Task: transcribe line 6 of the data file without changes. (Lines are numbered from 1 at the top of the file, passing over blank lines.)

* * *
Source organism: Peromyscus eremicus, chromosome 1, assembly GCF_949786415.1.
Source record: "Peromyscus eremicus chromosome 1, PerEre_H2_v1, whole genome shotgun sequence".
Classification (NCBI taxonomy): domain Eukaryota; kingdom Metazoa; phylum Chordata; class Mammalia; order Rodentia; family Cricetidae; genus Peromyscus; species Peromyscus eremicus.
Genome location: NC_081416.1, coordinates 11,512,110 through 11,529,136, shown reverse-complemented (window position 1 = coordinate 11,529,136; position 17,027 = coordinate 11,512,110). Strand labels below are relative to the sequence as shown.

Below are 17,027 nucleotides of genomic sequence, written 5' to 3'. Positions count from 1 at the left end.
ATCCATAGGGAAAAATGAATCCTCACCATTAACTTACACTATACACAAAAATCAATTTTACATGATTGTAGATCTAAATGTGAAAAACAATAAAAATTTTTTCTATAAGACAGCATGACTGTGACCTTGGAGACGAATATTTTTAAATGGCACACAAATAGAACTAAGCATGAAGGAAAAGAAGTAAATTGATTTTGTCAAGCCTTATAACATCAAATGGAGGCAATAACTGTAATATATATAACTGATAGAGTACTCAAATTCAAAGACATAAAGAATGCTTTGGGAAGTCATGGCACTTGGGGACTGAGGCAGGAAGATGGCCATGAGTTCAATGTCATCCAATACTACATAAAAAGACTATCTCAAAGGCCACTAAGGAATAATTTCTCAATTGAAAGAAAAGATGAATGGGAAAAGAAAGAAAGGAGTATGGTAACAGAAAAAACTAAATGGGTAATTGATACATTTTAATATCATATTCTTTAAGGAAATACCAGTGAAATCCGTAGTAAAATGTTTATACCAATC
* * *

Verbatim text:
ATCCATAGGGAAAAATGAATCCTCACCATTAACTTACACTATACACAAAAATCAATTTTACATGATTGTAGATCTAAATGTGAAAAACAATAAAAATTTTTTCTATAAGACAGCATGACTGTGACCTTGGAGACGAATATTTTTAAATGGCACACAAATAGAACTAAGCATGAAGGAAAAGAAGTAAATTGATTTTGTCAAGCCTTATAACATCAAATGGAGGCAATAACTGTAATATATATAACTGATAGAGTACTCAAATTCAAAGACATAAAGAATGCTTTGGGAAGTCATGGCACTTGGGGACTGAGGCAGGAAGATGGCCATGAGTTCAATGTCATCCAATACTACATAAAAAGACTATCTCAAAGGCCACTAAGGAATAATTTCTCAATTGAAAGAAAAGATGAATGGGAAAAGAAAGAAAGGAGTATGGTAACAGAAAAAACTAAATGGGTAATTGATACATTTTAATATCATATTCTTTAAGGAAATACCAGTGAAATCCGTAGTAAAATGTTTATACCAATC